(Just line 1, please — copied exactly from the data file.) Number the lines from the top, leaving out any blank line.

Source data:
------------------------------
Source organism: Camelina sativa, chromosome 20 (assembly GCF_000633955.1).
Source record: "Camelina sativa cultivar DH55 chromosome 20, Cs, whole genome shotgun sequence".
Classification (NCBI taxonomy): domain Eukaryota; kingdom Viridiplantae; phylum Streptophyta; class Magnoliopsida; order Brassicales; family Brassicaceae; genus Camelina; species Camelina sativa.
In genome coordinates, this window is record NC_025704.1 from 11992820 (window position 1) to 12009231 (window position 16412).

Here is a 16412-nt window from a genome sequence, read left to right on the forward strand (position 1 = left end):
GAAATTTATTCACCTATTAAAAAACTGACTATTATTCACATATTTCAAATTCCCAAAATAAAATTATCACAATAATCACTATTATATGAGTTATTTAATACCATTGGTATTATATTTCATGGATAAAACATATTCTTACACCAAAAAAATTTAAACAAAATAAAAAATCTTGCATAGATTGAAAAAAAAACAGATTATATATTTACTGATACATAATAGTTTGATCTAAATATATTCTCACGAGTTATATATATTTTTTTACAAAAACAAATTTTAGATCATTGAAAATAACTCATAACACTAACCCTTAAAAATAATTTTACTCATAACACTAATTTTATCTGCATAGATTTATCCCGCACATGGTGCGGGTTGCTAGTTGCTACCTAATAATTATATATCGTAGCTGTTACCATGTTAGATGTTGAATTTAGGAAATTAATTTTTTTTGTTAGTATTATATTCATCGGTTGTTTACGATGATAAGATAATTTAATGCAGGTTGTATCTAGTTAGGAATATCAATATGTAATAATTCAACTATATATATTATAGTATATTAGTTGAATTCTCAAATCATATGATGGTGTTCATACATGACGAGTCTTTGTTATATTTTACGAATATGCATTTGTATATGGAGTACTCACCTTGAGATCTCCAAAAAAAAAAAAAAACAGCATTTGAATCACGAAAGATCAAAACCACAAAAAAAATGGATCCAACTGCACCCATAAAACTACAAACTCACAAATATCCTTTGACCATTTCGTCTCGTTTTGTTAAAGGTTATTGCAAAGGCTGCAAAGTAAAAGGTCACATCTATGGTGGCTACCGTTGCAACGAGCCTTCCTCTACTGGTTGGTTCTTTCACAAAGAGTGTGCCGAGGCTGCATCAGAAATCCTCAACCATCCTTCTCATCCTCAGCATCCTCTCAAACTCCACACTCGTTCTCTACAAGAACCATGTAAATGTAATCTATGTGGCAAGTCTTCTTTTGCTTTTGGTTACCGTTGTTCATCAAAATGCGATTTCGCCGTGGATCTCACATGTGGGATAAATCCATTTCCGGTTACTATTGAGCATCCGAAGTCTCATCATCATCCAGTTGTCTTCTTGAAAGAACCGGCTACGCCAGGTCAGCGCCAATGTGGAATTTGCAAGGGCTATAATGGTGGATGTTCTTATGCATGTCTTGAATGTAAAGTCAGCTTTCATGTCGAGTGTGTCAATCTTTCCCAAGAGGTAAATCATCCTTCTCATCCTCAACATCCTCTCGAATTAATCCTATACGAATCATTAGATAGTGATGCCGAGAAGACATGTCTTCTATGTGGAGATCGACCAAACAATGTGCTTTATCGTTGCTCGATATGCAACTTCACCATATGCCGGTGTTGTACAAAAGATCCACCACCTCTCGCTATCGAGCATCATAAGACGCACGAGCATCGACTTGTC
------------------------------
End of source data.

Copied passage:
Source organism: Camelina sativa, chromosome 20 (assembly GCF_000633955.1).